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SEATTLE - The Puget Sound region is striking out on its own with a bold proposal for a clean fuel standard.

The Puget Sound Clean Air Agency has drafted a rule that aims to reduce greenhouse gas emissions from transportation by 26% by 2030 in King, Kitsap, Pierce and Snohomish counties.

Transportation accounts for more than 40% of the state's carbon emissions.

The petroleum industry predicts a new standard would lead to higher fuel costs.

But Eleanor Bastian, climate and clean energy policy manager for the Washington Environmental Council, says the agency's analysis shows the change would save people money by lowering fuel costs per mile.

"Which we think is a better way to think about those costs than the price at the pump, because the price at the pump is set by whoever owns the gas station," she points out. "And it's just not a very good way for consumers to think about those costs, because it's not something that we can directly control."

The State Legislature shot down a similar credit-trading program with more modest goals for reducing statewide emissions earlier this year. The public comment period on the rule closes Jan. 6.

Carrie Nyssen, senior director of advocacy for the American Lung Association in Washington, says the standard would clean up Puget Sound air, noting that reducing the effects of climate change also would improve air quality.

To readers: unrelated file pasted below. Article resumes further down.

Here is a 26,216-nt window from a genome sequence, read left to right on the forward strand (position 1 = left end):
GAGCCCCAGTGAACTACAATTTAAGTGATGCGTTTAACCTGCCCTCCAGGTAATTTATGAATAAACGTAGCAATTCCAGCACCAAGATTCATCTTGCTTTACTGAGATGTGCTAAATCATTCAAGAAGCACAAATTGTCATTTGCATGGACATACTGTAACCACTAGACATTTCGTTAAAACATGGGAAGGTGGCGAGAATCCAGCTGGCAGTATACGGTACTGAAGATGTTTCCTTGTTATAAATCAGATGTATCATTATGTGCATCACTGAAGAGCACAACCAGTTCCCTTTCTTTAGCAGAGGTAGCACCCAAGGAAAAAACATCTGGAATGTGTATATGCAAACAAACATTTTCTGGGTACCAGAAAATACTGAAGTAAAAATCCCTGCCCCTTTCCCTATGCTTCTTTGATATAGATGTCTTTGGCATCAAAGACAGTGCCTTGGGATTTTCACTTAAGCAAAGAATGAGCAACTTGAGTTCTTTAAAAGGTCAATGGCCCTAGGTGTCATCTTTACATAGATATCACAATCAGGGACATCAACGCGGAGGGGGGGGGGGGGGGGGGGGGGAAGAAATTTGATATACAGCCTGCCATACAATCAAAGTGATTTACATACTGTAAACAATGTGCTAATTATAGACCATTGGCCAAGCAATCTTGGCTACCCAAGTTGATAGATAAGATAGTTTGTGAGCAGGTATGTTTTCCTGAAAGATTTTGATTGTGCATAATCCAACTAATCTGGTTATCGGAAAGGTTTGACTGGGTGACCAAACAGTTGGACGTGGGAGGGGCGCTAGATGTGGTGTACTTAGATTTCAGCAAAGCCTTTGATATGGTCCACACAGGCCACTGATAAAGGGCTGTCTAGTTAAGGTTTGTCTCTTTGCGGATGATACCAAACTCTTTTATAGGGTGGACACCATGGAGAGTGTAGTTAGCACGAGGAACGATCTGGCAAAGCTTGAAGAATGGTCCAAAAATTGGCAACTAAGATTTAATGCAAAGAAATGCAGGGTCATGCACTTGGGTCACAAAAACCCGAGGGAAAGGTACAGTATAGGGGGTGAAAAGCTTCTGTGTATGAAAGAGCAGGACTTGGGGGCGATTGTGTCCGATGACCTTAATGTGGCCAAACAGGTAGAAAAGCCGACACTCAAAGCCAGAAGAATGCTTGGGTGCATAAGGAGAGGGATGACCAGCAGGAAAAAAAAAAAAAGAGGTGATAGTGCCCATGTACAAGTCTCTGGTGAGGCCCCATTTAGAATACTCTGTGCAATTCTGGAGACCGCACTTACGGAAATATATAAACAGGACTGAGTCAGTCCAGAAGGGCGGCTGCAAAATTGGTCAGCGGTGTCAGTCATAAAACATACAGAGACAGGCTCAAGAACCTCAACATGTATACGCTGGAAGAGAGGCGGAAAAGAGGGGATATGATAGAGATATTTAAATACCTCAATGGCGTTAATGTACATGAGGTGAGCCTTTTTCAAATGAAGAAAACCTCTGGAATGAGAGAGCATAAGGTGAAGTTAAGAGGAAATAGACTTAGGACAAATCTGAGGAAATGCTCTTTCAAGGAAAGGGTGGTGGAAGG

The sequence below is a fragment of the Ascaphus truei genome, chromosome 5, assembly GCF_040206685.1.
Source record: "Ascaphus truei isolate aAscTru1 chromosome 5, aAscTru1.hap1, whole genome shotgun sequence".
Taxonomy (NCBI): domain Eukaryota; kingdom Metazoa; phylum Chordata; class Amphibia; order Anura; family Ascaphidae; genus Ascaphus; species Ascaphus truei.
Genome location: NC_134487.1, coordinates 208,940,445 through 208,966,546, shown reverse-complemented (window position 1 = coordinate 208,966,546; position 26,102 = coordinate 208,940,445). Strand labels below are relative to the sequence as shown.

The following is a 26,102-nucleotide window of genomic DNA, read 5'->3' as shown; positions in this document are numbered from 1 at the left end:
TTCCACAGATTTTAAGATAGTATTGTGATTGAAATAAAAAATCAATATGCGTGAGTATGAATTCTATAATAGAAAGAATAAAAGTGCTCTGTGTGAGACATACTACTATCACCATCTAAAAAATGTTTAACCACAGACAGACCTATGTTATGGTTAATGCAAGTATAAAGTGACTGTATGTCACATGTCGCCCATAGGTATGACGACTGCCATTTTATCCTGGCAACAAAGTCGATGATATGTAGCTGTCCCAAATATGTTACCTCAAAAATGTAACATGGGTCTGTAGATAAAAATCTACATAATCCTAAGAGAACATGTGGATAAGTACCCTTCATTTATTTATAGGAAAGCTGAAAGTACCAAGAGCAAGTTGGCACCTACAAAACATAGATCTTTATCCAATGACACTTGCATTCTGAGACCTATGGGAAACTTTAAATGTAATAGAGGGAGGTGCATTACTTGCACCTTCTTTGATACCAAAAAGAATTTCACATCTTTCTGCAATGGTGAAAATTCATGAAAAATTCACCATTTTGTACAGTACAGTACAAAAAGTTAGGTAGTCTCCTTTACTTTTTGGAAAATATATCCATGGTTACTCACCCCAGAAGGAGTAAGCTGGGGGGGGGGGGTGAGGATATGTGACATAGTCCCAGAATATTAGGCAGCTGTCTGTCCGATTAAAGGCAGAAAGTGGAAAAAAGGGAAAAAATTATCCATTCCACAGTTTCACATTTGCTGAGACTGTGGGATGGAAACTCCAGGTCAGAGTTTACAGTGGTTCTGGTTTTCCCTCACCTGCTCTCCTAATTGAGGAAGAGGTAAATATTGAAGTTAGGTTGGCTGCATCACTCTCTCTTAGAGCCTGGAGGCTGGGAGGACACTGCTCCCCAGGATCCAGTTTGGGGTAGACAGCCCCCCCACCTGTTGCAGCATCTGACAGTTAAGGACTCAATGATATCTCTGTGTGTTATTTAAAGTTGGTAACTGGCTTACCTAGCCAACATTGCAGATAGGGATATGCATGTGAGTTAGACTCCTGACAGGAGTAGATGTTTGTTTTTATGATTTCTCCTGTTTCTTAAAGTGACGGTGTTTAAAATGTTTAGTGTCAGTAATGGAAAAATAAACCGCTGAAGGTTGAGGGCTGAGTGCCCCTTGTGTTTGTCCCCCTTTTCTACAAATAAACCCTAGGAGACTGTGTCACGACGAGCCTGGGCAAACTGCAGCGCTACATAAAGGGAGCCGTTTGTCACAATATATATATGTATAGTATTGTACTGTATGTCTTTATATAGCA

She says the agency's analysis of the rule finds public health savings of up to $45 million from avoided deaths, but there could be even more benefits.

"It doesn't factor in the productivity loss due to illness, the emergency room visits or other medical visits and health costs," Nyssen states. "So, the American Lung Association believes that there's a real health cost savings when we take measures to clean up our air."

Craig Kenworthy, executive director of the Puget Sound Clean Air Agency, says critics may think the program isn't perfect, but the planet can't wait any longer.

"When economists say we should wait for an overall carbon price or there's some better tool out there, they're not taking into account the odds of that happening anytime soon," he states. "This kind of standard is a practical, workable tool that's in place elsewhere, that we could put into place."

After public comments are collected, the agency will consider a final rule no sooner than late February.

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